Now that the Republican and Democratic National Conventions are over, so is the party. As the candidates themselves are gearing up for the last few weeks leading up to the election, it’s worthwhile to take a quick look at some of the stats that were drawn from the two events.
Here’s another retrospective in numbers and highlightson the circus of the past couple weeks.
It was a smart move to push the opening game of the NFL season to Wednesday. Had the programming of that heartbreaking Giants/Cowboys game conflicted with the president’s acceptance of the party’s nomination on Thursday, we’d need to double up on monitors. Overall, the conventions drew formidable living room crowds. The turnout for the final nights when each candidate spoke are below:
DNC: 35.7 million viewers, 2.7 million down from 2008
RNC: 30.3 million viewers, 8.7 million down from 2008
Below you can see the buzzwords used most often in speeches from the DNC and RNC. These trends, while expected, reveal something far more concerning about the polemics and priorities of each party. “Obama,” “Romney,” “jobs,” “families,” “energy” and “immigration” were frequent and common to both parties.
For Democrats, among the most used words were “middle class,” “forward,” “health,” “education,” “women,” “vote,” “Medicare,” “auto,” “veteran,” “military” and “workers.”
For Republicans, they were “government,” “business,” “unemployment,” “regulation,” “church,” “freedom,” “leadership,” “God” and “small business.”
What’s concerning is that issues that should be priorities for all elected officials have been segregated into colors and seats and states. Understandably (but nevertheless unfortunately), the national conventions are not platforms for rational discussion of important issues. More than anything, the conventions were, like football games, stadiums filled with people decked out in their team’s color waiting for something sensational to scream about.
(Unreasonably) Great Expectations
High expectations were plentiful on both ends.
While it is irrelevant to nitpick the speeches of guest orators, families and actors, certainly we can hold the candidates themselves accountable for what they choose to highlight, promise and claim in their speeches.
As we talked about last week, Bill Clinton’s DNC speech last Wednesday was a particularly riling endorsement and was well-received across the board. But he’s an exception, being both a former president and one of the better orators of our time.
Turning to a few excerpts from the candidates: Romney said in his speech, “Every American was relieved the day President Obama gave the order and Seal Team 6 took out Osama bin Laden. (Cheers, applause.) On another front, every American is less secure today because he has failed to slow Iran’s nuclear threat.” The suggestion being made was that Obama was not aggressive enough diplomatically (or militaristically) to stymie Iranian nuclear build-up, and presumably Romney would have better orchestrated the diplomatic failure.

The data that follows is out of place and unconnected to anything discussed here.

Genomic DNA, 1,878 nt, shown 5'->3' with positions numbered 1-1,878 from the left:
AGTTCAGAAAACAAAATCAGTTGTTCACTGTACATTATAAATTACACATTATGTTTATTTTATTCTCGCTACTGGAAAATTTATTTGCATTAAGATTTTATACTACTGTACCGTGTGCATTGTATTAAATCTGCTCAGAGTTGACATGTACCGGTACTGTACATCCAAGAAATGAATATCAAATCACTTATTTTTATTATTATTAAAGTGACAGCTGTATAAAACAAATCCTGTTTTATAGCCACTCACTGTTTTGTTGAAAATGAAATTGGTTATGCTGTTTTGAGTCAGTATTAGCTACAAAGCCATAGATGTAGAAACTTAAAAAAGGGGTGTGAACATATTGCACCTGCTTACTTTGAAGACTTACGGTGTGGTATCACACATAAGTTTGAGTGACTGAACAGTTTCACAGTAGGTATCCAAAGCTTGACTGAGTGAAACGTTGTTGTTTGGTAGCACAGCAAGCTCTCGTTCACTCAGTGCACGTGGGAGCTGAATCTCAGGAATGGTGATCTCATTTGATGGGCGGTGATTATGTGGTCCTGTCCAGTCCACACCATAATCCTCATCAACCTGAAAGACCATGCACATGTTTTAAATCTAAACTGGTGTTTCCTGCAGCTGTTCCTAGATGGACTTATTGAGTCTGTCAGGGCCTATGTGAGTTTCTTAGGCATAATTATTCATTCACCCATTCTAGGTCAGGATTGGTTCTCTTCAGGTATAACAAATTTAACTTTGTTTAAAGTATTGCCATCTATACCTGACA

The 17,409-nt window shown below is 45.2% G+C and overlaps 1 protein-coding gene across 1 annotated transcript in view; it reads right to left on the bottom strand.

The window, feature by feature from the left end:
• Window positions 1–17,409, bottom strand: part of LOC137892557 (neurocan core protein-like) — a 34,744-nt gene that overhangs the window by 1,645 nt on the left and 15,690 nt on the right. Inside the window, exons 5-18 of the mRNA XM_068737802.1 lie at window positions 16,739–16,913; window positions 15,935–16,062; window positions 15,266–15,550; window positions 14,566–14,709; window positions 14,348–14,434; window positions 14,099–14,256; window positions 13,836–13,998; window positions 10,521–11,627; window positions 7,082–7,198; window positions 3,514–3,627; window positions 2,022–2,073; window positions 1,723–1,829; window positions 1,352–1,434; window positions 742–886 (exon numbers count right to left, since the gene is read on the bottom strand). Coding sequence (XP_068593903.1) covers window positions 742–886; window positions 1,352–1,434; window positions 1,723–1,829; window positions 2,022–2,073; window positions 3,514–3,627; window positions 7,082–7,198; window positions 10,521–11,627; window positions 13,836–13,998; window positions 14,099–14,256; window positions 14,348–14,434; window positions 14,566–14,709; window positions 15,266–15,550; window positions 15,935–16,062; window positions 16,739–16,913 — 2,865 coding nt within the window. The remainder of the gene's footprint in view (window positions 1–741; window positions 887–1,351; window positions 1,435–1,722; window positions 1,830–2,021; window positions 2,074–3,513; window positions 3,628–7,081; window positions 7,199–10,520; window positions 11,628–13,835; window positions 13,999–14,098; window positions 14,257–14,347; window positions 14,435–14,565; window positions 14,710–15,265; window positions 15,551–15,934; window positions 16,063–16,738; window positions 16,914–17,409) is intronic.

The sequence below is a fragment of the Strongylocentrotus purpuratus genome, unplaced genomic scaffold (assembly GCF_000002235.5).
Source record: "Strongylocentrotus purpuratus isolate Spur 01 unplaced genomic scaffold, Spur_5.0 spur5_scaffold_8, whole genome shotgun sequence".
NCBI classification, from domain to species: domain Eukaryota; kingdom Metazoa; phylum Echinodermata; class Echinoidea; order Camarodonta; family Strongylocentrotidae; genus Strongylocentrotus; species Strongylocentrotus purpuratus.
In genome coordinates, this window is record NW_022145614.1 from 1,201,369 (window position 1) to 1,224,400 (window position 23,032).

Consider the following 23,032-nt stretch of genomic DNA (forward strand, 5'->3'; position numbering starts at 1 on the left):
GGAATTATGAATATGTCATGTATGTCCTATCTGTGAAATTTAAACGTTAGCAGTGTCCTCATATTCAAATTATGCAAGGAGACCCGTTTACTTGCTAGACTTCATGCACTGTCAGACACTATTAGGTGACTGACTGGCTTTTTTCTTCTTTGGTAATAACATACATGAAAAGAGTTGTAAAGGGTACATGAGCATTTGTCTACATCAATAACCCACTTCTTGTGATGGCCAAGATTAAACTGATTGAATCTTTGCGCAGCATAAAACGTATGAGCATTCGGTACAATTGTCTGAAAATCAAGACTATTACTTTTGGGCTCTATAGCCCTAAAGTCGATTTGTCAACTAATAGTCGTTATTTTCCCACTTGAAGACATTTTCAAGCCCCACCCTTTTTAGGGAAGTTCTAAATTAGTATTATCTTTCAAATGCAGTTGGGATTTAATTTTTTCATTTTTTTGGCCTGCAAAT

“I have a plan to create 12 million new jobs,” Mitt Romney said, along with promises to protect the sanctity of life and marriage and the freedom of religion, comments tailored beautifully to his scarlet-clad audience.
But Obama’s goals were no less ambitious. “I promise you, we can out-educate and out-compete any nation on Earth … Help give two million workers the chance to learn skills at their community college that will lead directly to a job. Help us work with colleges and universities to cut in half the growth of tuition costs over the next ten years. We can meet that goal together.”
Of course, we should be listening to and reading their remarks with the continuous reminder that the venue at which they spoke is not one where they have the luxury of being apologetic or soft. This is also not the time for hesitation, nine weeks before the elections.
It is only natural for the incumbent to point to his achievements and turn our focus to his goals, those concerning “education,” “women,” and the “middle class.” Likewise, it is only politics for the opposing candidate to highlight his own business experience and take issue with the shortcomings of the president and point to “unemployment,” “small business,” and [poor] “leadership.”
If you find you are having a hard time keeping your breakfast down while listening to the candidates talk of their own qualifications and each other’s short-sightedness, you are officially excused from the media for the next two months now that they have formally accepted their nominations.